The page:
Substance P release in the spinal cord during the exercise pressor reflex in anaesthetized cats.

L. B. Wilson, I. E. Fuchs, K. Matsukawa, J. H. Mitchell, P. T. Wall

Research output: Contribution to journalArticlepeer-review

33 Scopus citations


1. The purpose of this study was to determine if static skeletal muscle contraction causes the release of substance P(SP) in the L7‐dorsal horn region of the spinal cord. A laminectomy was performed to expose the spinal cord of alpha‐chloralose anaesthetized cats. The L6 spinal root was cut. A microdialysis probe was inserted into the L7 dorsal horn region ipsilateral to the contracting triceps surae muscle. The probe was perfused with a buffer solution at 3 microliters/min. Substance P‐like immunoreactivity (SP‐LI) was measured, from the microdialysis samples, by radioimmunoassay. 2. A 5‐9 min contraction of the triceps surae muscle was evoked by alternate electrical stimulation of the peripheral ends of the cut L7 and S1 ventral roots. Basal SP‐LI release was 0.20 +/‐ 0.03 fmol/100 microliters and was increased to 0.54 +/‐ 0.05 fmol/100 microliters (mean +/‐ S.D.) by static muscle contraction. This increase was greatly attenuated after cutting the L7 and S1 dorsal roots (0.23 +/‐ 0.03 to 0.39 +/‐ 0.08 fmol/100 microliters) or completely abolished by muscle paralysis (0.27 +/‐ 0.03 to 0.31 +/‐ 0.01 fmol/100 microliters). Muscle contraction also increased mean arterial blood pressure (MAP) 29 +/‐ 20 mmHg and heart rate (HR) 11 +/‐ 5 beats/min (mean +/‐ S.D.). These cardiovascular changes to muscle contraction were abolished by sectioning the dorsal roots or when the ventral roots were electrically stimulated after the cats were paralysed. 3. These results demonstrate that static contraction of skeletal muscle increases the release of SP‐LI in the dorsal horn of the spinal cord. Furthermore, these data support the hypothesis that SP plays a role in mediating the cardiovascular responses evoked during static exercise.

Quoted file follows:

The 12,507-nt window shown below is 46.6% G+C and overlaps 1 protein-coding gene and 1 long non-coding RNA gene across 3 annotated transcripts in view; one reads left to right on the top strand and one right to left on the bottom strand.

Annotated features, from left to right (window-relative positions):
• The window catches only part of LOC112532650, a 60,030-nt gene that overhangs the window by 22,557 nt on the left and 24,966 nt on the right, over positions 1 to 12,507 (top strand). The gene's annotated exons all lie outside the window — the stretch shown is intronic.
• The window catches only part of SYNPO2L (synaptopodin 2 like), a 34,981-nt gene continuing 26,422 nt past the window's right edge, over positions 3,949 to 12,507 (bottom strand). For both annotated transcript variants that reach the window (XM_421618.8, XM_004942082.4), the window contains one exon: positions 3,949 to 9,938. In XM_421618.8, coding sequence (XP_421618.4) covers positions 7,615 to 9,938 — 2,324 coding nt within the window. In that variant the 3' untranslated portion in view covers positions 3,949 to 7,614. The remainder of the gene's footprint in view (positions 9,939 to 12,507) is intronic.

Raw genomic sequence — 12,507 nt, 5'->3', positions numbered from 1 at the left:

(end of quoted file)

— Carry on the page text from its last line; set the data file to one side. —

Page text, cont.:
Original languageEnglish (US)
Pages (from-to)79-90
Number of pages12
JournalThe Journal of Physiology
Issue number1
StatePublished - Jan 1 1993

ASJC Scopus subject areas

  • Physiology


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